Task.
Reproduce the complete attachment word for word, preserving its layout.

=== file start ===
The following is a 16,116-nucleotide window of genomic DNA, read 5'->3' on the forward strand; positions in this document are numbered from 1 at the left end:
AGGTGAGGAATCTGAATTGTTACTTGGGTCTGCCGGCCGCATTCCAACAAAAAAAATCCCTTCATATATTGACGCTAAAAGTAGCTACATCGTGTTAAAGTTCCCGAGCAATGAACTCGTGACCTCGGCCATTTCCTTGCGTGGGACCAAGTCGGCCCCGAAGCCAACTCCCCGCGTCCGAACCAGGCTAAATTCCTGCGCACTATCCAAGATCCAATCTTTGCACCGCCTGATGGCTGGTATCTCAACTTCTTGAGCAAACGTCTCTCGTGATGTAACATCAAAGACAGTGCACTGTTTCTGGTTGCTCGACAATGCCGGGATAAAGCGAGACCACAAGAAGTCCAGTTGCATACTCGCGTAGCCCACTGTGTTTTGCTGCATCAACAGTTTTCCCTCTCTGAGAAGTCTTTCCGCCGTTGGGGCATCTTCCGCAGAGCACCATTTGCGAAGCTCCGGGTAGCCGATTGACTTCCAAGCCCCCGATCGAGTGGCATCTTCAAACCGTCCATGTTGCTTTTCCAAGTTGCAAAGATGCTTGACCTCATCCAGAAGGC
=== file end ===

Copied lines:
The following is a 16,116-nucleotide window of genomic DNA, read 5'->3' on the forward strand; positions in this document are numbered from 1 at the left end:
AGGTGAGGAATCTGAATTGTTACTTGGGTCTGCCGGCCGCATTCCAACAAAAAAAATCCCTTCATATATTGACGCTAAAAGTAGCTACATCGTGTTAAAGTTCCCGAGCAATGAACTCGTGACCTCGGCCATTTCCTTGCGTGGGACCAAGTCGGCCCCGAAGCCAACTCCCCGCGTCCGAACCAGGCTAAATTCCTGCGCACTATCCAAGATCCAATCTTTGCACCGCCTGATGGCTGGTATCTCAACTTCTTGAGCAAACGTCTCTCGTGATGTAACATCAAAGACAGTGCACTGTTTCTGGTTGCTCGACAATGCCGGGATAAAGCGAGACCACAAGAAGTCCAGTTGCATACTCGCGTAGCCCACTGTGTTTTGCTGCATCAACAGTTTTCCCTCTCTGAGAAGTCTTTCCGCCGTTGGGGCATCTTCCGCAGAGCACCATTTGCGAAGCTCCGGGTAGCCGATTGACTTCCAAGCCCCCGATCGAGTGGCATCTTCAAACCGTCCATGTTGCTTTTCCAAGTTGCAAAGATGCTTGACCTCATCCAGAAGGC